Lack of space prevents extensive elaboration of this here, so I will confine my attention briefly to the question of the order of salvation (ordo salutis). Since, following Augustine, Murray holds that we are born in sin and are sinful by nature (CW 2, p.58, etc.), he believes in true Augustinian fashion that only the new birth will put matters right. (3* Schreiner, cf. Moo, pp.323-328, rightly rejects imputation but somewhat enigmatically says that the reason all sin is that they enter the world spiritually dead because they are descendants of Adam, p.148. In reaction, two points must be made immediately: (1) Jesus was a son of Adam, and (2) there is an obvious sense in which all, including Jesus himself who knew neither good not evil, cf. Isa. 7:15f., are born spiritually ‘dead’! However, Schreiner fails to allude to Romans 7:9f., where Paul states that he was ‘alive’ until he broke the commandment. The reason why all sin, Jesus apart, 1 Pet. 2:22, is simply that in their fleshly weakness they commit sin, cf. John 8:34; Rom. 7:14, as God intended, Rom. 3:19f.; 11:32; 1 Cor. 1:29; Eph. 2:9, etc. The fact that Adam sinned guaranteed, pace Pelagius, see Murray, see Imputation, p.12, that all his descendants who were made in his image, Gen. 5:3; 1 Cor. 15:49a, and had to contend with his parental legacy of bad example and influence would do so unless they had the power to resist. None apart from Jesus, the stronger man, Mt. 12:29, had. Only he defeated sin in the flesh, Rom. 8:3. No wonder that Paul insists that no flesh will boast before God, Gal. 2:16; 3:22 – a comment which implies (a) that keeping the law is still a theoretical if not a practical possibility, and (b) that original sin is not on the horizon. If original sin were true, reference to boasting would be both superfluous and absurd.) This means that regeneration takes priority in the traditional order of salvation (see Redemption Accomplished and CW 2, espec. 194ff.; Romans, p.27 n.21).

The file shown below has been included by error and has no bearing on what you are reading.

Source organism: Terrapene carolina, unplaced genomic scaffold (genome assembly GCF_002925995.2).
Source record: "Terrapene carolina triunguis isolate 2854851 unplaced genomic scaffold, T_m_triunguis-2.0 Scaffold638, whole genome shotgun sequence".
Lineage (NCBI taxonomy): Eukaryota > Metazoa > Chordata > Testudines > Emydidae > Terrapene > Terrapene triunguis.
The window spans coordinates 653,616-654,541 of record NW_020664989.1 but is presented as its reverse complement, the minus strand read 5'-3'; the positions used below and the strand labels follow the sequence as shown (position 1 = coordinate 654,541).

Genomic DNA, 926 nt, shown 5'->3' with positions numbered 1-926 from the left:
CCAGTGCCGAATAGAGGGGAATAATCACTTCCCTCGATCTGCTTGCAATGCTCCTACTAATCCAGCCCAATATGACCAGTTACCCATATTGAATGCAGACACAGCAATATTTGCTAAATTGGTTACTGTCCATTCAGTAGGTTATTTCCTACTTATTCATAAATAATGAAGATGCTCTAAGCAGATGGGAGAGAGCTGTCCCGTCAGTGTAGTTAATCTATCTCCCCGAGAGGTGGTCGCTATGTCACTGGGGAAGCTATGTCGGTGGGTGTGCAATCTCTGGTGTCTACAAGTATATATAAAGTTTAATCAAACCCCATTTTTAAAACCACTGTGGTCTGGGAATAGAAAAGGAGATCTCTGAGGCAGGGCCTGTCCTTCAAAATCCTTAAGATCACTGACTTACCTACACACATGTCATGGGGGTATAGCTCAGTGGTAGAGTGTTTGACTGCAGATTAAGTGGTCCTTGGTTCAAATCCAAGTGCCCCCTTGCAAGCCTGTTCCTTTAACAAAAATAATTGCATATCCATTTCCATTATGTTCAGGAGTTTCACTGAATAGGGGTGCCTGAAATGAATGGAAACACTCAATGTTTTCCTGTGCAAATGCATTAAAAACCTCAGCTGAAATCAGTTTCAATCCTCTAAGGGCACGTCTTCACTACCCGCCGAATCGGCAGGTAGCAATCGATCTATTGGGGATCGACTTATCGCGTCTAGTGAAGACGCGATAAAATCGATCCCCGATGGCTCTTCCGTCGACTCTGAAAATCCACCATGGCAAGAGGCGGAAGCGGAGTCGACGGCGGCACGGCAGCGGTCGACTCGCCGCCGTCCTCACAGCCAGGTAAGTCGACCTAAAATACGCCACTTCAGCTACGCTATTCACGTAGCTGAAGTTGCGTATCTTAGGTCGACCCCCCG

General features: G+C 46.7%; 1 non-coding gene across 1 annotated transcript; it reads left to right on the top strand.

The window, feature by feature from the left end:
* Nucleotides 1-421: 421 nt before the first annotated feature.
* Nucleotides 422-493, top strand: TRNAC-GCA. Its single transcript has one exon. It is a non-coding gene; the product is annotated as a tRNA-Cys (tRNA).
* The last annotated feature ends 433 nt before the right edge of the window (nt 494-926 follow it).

Unfortunately, this is impossible since the indispensable prerequisite of regeneration or new (eternal) life is righteousness (Gen. 2:17; Lev. 18:5 and many similar texts such as Rom. 5:17,18,21; 6:19,22). It is an incontrovertible biblical axiom that only the righteous will live whether by faith (Rom. 1:17) or by keeping the law (Mt. 19:17), a point re-iterated time and time again by the OT writers (e.g. Dt. 30:15-30; Pss. 15,24; Is. 1:19f.; 33:14ff.). Even Murray would admit that faith, being instrumental, comes before righteousness. This means then that despite his strong assertions to the contrary, faith, necessary for justification, precedes the new birth (Rom. 5:18,21) and establishes human responsibility, which has always been threatened by the unilateral and arbitrary acts of original sin and the priority of regeneration. (The manifest inconsistency of Murray’s thinking becomes all the more apparent when we read his comments on Romans 5:18 and 21. He tells us on page 202, cf. pp.209f., that “justification … is unto life and issues in life”.)
Since Murray was usually regarded as the very epitome of Reformed orthodoxy, the weakness inherent in his thinking begs big questions for all who claim to be Reformed. Once more it is evident that the Reformation of the sixteenth century was, as some to their credit realised, only a half-way house. It is now surely time that this was recognised, more widely acknowledged and something done to complete what was as far as it went a wonderful work of the Spirit of God. The inadequacies of the Puritans, admittedly under stress, need now to be made up to allow justification by faith to come into its own.
D.M.Lloyd-Jones, Romans 5, London, 1971.
D.J.Moo, The Epistle to the Romans, Grand Rapids, 1996.
John Murray, Collected Writings 2, Edinburgh, 1977.
John Murray, The Imputation of Adam’s Sin, Phillipsburg, 1979.
John Murray, The Covenant of Grace, London, 1954.
John Murray, Redemption Accomplished and Applied, London, 1961.
John Murray, Romans, London, 1967.
N.R.Needham, The Triumph of Grace, London, 2000.
T.R.Schreiner, Paul, Downers Grove, 2001.